The film also pits once-mighty director William Friedkin against 15 years or more of a declining career. As such, it is likely to keep him afloat until the next feature... but just barely.
The Hunted opens wonderfully for about 30 seconds, as we hear Johnny Cash reciting some lyrics from Bob Dylan's "Highway 61 Revisited" over a black background, and then continues badly with a six-minute introductory sequence of sheer chaos. It's 1999 in Kosovo. Soldiers are machine-gunning entire families while the city burns. In the midst of this, Aaron Hallam (Del Toro), an American soldier, is sneaking through the rubble.
Except that Del Toro's camouflage makeup is so thick that we can't really recognize him, so what comes across is six minutes of utter confusion without a character we can identify or latch onto.
Leap ahead to 2003: Hallam is now pretty much a full-blown psycho. He has apparently become the world's most militant vegetarian, stalking the woods to kill hunters before they can shoot Bambi's mother. Not even the radical wing of PETA has gone that far. (Also, he inexplicably seems to have a hidden PA system or "Mr. Mike" device in the middle of the forest. See "irritating plot implausibilities" below.)
L.T. Bonham (Jones) is called in by the authorities though exactly which authorities isn't clear, which is a problem, since jurisdictional disputes later become a plot point. It's not just that L.T. is the world's greatest woodland tracker; it's also that he trained Hallam in survival skills and combat for the Army and he was a father figure to him. Of course, the authorities don't know who the killer is at this point, which makes the whole thing one hell of a coincidence.
L.T. finds Hallam in no time and brings him in with the help of an FBI agent (Connie Nielsen), who just happens, by the luck of the draw, to be young and beautiful. But that's just Act One, so you know that something has to go wrong.
It does. And the rest of the film is pretty much one nonstop chase/fight.
It's not surprising to find a big chase here. In 1971, after four commercial flops, Friedkin became famous with The French Connection, whose chase sequence is still the textbook on the subject. Allegedly, Howard Hawks, whose daughter Friedkin was dating, had told him after his fourth film something like, "People don't want stories about somebody's problems or any of that psychological shit. What they want is action stories. Every time I made a film like that, with a lot of good guys against bad guys, it had a lot of success, if that matters to you... A chase would be nice. People like chases."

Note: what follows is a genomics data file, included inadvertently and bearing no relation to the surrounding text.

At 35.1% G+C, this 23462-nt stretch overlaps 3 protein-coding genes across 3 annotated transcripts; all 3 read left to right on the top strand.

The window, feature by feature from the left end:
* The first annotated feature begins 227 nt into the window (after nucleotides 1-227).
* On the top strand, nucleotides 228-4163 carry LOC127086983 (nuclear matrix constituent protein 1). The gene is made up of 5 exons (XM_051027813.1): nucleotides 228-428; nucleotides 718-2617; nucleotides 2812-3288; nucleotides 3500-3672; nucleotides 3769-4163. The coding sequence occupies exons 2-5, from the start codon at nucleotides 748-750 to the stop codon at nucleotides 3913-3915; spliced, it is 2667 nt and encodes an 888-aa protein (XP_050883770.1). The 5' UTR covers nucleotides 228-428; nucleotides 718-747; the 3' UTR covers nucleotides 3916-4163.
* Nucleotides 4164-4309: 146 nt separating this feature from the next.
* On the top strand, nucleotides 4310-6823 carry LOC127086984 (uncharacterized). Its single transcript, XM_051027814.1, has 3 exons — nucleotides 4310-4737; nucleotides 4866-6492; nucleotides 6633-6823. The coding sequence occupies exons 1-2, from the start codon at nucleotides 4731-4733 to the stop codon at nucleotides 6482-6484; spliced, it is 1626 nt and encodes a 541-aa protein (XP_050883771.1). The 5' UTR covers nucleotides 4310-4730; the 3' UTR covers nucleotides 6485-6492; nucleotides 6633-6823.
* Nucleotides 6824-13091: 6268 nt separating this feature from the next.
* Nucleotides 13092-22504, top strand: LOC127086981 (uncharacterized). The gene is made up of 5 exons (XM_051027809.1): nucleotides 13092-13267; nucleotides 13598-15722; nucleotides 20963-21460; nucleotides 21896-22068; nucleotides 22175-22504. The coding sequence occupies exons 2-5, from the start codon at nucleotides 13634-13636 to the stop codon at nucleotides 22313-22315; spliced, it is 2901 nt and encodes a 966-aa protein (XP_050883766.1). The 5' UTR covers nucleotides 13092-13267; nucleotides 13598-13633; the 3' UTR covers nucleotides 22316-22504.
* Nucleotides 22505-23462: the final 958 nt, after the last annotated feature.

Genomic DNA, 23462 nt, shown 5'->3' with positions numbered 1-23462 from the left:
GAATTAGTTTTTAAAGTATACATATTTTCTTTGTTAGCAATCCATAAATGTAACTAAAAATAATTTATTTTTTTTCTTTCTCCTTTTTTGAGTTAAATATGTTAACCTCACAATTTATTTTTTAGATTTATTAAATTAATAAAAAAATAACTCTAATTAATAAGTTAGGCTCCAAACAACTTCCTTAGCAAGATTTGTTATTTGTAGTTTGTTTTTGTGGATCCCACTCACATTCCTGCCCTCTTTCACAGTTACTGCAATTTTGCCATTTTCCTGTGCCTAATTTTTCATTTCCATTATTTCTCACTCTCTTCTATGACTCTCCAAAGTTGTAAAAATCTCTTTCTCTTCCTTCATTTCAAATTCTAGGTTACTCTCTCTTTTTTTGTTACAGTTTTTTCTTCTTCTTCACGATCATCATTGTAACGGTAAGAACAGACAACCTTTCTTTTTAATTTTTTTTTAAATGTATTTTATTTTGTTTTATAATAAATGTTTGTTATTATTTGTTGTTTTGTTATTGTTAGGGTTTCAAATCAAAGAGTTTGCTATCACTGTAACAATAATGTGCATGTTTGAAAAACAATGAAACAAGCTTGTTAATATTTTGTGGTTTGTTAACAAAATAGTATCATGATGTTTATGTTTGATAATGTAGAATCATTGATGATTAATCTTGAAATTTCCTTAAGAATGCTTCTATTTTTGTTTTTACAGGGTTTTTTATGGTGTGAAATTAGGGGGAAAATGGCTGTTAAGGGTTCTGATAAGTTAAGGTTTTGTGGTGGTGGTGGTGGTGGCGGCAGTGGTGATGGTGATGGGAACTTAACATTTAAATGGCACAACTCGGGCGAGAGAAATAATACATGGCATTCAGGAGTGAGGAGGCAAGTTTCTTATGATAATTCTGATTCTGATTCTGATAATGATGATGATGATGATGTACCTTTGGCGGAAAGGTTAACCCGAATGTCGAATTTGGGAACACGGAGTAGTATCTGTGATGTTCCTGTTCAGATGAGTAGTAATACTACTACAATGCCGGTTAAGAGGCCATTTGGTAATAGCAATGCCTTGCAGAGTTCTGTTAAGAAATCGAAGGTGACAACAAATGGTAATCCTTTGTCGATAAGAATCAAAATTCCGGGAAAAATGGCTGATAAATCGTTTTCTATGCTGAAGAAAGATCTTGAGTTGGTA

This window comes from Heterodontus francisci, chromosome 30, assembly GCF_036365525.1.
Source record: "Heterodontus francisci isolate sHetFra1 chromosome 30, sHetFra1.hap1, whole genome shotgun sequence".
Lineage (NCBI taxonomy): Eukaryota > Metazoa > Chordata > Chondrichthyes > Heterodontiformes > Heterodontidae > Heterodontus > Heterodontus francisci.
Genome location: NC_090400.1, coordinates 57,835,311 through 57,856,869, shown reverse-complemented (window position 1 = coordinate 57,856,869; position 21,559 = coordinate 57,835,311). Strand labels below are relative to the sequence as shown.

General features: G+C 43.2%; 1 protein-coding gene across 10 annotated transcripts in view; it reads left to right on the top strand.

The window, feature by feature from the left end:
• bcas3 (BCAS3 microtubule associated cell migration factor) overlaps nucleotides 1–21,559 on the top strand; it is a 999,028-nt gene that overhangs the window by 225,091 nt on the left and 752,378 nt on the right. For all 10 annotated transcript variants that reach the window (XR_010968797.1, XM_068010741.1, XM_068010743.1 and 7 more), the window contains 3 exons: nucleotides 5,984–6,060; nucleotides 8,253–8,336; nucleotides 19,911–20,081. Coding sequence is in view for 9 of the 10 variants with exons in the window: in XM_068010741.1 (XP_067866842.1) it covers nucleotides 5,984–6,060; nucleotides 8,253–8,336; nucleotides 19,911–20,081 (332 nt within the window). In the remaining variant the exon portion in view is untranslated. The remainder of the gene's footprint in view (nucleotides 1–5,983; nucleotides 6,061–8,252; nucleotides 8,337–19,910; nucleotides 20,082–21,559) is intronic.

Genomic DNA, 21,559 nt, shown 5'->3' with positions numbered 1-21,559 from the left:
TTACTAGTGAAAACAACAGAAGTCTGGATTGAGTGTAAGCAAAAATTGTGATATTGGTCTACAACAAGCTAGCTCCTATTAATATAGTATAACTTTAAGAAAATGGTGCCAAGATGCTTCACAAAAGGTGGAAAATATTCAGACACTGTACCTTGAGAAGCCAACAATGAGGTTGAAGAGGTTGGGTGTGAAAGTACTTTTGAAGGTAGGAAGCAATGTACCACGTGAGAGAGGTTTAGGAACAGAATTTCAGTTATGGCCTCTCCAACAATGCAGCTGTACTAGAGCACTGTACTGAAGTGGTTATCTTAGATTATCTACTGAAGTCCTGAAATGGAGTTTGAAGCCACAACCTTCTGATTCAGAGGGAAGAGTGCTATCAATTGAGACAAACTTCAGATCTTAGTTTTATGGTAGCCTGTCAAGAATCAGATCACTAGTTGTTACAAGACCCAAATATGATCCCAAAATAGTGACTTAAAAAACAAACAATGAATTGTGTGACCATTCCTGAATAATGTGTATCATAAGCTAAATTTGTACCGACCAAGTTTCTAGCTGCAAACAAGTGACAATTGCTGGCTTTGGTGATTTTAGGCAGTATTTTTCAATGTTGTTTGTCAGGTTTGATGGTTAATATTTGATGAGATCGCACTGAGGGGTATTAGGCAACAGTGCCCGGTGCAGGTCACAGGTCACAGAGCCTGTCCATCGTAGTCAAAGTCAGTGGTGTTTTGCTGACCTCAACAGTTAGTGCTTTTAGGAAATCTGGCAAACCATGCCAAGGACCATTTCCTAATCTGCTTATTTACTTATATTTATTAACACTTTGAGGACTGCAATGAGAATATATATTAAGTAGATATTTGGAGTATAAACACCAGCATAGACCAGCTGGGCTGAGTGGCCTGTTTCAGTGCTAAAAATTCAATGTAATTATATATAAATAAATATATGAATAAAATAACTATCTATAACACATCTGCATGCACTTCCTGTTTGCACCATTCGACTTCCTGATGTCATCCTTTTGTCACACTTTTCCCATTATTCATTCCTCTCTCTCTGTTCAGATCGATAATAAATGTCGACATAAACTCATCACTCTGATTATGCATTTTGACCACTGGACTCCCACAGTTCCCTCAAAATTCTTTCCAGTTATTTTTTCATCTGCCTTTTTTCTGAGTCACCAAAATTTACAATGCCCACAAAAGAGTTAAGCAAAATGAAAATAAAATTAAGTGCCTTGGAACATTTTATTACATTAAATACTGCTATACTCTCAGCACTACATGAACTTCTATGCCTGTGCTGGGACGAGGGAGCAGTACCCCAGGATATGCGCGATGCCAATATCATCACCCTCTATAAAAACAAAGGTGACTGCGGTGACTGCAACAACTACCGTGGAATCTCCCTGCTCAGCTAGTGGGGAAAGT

The French Connection made money and won a bunch of Oscars, including Best Picture and Best Director. That Friedkin's next film was The Exorcist didn't hurt, either.
It was a brief stay at the top. Thirty years of subsequent films have done much less well commercially and generally less well critically. His last fully first-rate feature was 1985's To Live and Die in L.A., and even for that one you have to ignore the utterly awful final 10 minutes. (The Guardian would be his nadir.)
The Hunted is rife with irritating plot implausibilities, particularly given the gritty, realistic tone it employs. Sure, Friedkin is kind enough to show us exactly how Hallam manages to craft an effective weapon out of nothing, but he neglects to show us how he rigs a booby trap involving two huge logs suspended from trees this is all within a few hours or, more to the point, why he would do something so flashy and presumably labor-intensive, while on the run, rather than something a tad easier and probably more effective.
On the plus side, there is one really ace fight early in the film; one jump-from-your-seat shock in the middle; and a couple of spectacular stunts. It also avoids several obvious clichés. Friedkin goes out of his way to present some obvious plot setups, and then, to our great gratitude, doesn't follow through with the standard, groaningly predictable payoffs.
Jones' age does show, however. He seems to have trouble keeping up with the large amount of action he's required to participate in. And Del Toro seems ill-cast and ill-used. His part is so lightweight that it could have been played as effectively by Ben Affleck.